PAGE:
After years of futility, newest City Council member wants to deliver high school to Near South Side

“Applying to a selective enrollment school is sometimes harder than getting into college,” Ald. Nicole Lee told the Sun-Times. “And we need better quality options ... if you don’t happen to get that perfect score or score high enough.”

SHARE After years of futility, newest City Council member wants to deliver high school to Near South Side
Nicole Lee is sworn in as 11th Ward alderperson on Monday, March 28, 2022.

Nicole Lee was sworn in as 11th Ward alderperson on March 28.

Ashlee Rezin/Sun-Times

After decades of broken promises, newly-appointed Ald. Nicole Lee (11th) said Thursday her goal is to deliver the Near South Side high school desperately needed to keep middle-class families from fleeing to the suburbs.

Lee is the first Chinese-American and the first Asian-American woman ever to serve on the Chicago City Council. She is the single-mother of two teenaged sons. She had hoped they would someday be among the first students to attend a Chinatown high school.

Now, it’s too late for that. Nor does she need the alternative. One of her sons is a high school freshman smart enough and lucky enough to test into her alma mater, Whitney Young High School, one of Chicago’s premier selective enrollment high schools. Her younger son, now in 7th grade, also will attend Whitney Young.

But Lee said Thursday she hopes to use her new position to champion the new high school that Chinatown residents and their 11th Ward neighbors have long deserved and demanded for years.

“I know families of all races that are faced with the same sort-of dilemma when their kids get to ... middle-school or junior high age and they’re having to think about what the process is going to be for high school. Applying to a selective enrollment school is sometimes harder than getting into college,” Lee told the Sun-Times.

“It’s a lot of stress — on the children, on the young people and on families, as well. It’s a fact. It’s happening. And we need better quality options,” she said. Otherwise, “if you don’t happen to get that perfect score or score high enough and don’t have just the right combination of coveted spots ... your only other two options are to go to a school, maybe where you don’t feel safe or have your family move to an area where you don’t have to worry about that.”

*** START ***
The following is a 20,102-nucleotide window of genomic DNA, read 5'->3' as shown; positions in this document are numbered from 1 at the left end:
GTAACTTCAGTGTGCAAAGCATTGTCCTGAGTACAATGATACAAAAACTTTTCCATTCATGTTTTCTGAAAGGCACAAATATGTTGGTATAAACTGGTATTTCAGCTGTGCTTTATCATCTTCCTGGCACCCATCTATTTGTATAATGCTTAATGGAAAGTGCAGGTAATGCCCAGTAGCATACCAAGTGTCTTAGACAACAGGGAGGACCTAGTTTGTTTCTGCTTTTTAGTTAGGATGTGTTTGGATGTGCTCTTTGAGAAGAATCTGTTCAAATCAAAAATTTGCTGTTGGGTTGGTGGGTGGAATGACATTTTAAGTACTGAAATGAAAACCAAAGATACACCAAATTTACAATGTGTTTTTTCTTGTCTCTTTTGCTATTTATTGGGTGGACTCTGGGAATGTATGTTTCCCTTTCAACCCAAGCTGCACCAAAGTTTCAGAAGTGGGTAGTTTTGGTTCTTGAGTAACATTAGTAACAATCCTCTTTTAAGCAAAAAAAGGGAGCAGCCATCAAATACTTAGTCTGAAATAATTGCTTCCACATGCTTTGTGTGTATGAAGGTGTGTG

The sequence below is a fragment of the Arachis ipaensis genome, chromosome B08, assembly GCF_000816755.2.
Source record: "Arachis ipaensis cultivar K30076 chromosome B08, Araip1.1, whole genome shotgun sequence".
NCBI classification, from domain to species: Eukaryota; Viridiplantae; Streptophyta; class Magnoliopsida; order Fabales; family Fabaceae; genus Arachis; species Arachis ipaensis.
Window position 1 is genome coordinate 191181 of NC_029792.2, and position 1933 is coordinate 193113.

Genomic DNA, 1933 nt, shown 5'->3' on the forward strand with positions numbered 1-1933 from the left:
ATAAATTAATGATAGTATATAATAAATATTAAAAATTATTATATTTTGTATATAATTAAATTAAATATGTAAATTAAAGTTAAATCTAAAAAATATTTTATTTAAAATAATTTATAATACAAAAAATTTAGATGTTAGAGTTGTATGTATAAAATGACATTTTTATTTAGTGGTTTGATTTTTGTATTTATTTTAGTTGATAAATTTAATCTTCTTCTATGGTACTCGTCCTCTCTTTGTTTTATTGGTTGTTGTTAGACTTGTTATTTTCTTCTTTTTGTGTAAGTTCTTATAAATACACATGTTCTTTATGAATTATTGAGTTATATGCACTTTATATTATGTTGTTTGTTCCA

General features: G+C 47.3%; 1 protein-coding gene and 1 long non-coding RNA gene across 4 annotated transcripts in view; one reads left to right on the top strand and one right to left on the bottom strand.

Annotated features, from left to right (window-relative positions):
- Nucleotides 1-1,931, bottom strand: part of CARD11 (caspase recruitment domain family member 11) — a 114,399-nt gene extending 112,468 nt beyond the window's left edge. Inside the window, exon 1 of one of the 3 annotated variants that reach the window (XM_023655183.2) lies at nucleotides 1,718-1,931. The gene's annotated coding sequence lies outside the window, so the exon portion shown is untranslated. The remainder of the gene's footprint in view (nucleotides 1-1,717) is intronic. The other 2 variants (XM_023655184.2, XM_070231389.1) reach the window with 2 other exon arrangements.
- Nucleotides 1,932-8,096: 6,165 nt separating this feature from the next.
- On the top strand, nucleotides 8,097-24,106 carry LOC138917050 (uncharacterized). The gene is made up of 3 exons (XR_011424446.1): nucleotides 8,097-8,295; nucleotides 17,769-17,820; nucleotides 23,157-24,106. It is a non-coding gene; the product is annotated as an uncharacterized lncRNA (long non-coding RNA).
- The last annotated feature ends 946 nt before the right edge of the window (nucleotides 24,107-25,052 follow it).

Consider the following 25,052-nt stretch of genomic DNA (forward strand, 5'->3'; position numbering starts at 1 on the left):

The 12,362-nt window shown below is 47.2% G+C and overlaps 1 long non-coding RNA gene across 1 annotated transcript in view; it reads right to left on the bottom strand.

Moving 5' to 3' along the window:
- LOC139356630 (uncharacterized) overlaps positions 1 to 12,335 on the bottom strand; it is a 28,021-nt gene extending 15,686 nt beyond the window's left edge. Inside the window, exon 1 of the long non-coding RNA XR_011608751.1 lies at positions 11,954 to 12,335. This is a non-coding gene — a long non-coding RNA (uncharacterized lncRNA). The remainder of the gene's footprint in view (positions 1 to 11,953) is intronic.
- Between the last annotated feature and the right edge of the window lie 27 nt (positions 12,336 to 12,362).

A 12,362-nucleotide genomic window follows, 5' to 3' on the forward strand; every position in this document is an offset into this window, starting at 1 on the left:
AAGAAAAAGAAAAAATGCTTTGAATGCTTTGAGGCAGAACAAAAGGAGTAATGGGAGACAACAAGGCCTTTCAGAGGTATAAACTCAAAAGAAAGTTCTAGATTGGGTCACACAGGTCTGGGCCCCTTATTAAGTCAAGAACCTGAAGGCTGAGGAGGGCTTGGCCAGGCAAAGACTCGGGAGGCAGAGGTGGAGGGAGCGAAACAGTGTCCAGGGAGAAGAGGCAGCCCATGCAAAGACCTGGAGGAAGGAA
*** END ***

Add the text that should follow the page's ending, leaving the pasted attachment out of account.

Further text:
The 11th Ward has “wonderful elementary schools,” but not enough high schools, Lee said. That must change to keep middle-class families in the neighborhood, she said.

“CPS and the city — there’s plenty of will there. The reality of it — this needle that has to be threaded — is on the execution. There’s not a whole lot of land and available space to sort of build new or convert. It’s a very complex challenge,” she said.

“But I feel good that community organizations, parents, city officials as well as CPS are working toward the same goal.”

In 2018, a Circuit Court judge blocked a controversial plan by Chicago Public Schools to convert the National Teachers Academy, 55 W. Cermak, into a high school. When CPS decided within hours not to appeal the ruling, the plan was scrapped.

NTA remained an elementary school. As a high school, it mainly would have served the rapidly growing South Loop, as well as Bridgeport and Chinatown. High school boundaries that had been changed to make room for the new high school were changed back.

Two years later, the Illinois General Assembly set aside $50 million in a new capital budget for a new high school to be built on the Near South Side, to the delight of Chinatown residents.

At the time, proponents acknowledged CPS would still need to commit upwards of $60 million for the project to have any chance.

No apparent progress has been made since then. A CPS spokesman said Thursday, “If state funding is re-appropriated, we are committed to assessing the feasibility for a new high school to service the region.”

Neighborhood kids have continued to attend 50 different schools around the city, racking up some of the city’s longest student commuting times.

Dating back decades, Chinatown children have gone as far north as Senn High School in Rogers Park, a particularly diverse school and community where bilingual services are more likely to be found for Asian American families, surveys show.

Now that Asian Americans are Chicago’s fastest-growing ethnic group — up 31% in the 2020 census — it’s only fitting that CPS finally deliver the Near South Side high school that’s been desperately needed for years, Lee said.

“When I was a parent of elementary school kids in the community chairing the LSC [local school council], I was really hopeful something could be done so that my own children could attend the high school,” Lee said Thursday.

Now, “I don’t want to say in my lifetime, because that’s too long. I plan to live a really long time. But I absolutely want to be able to see it for the kids that are growing up in my neighborhood right now.”

Contributing: Nader Issa


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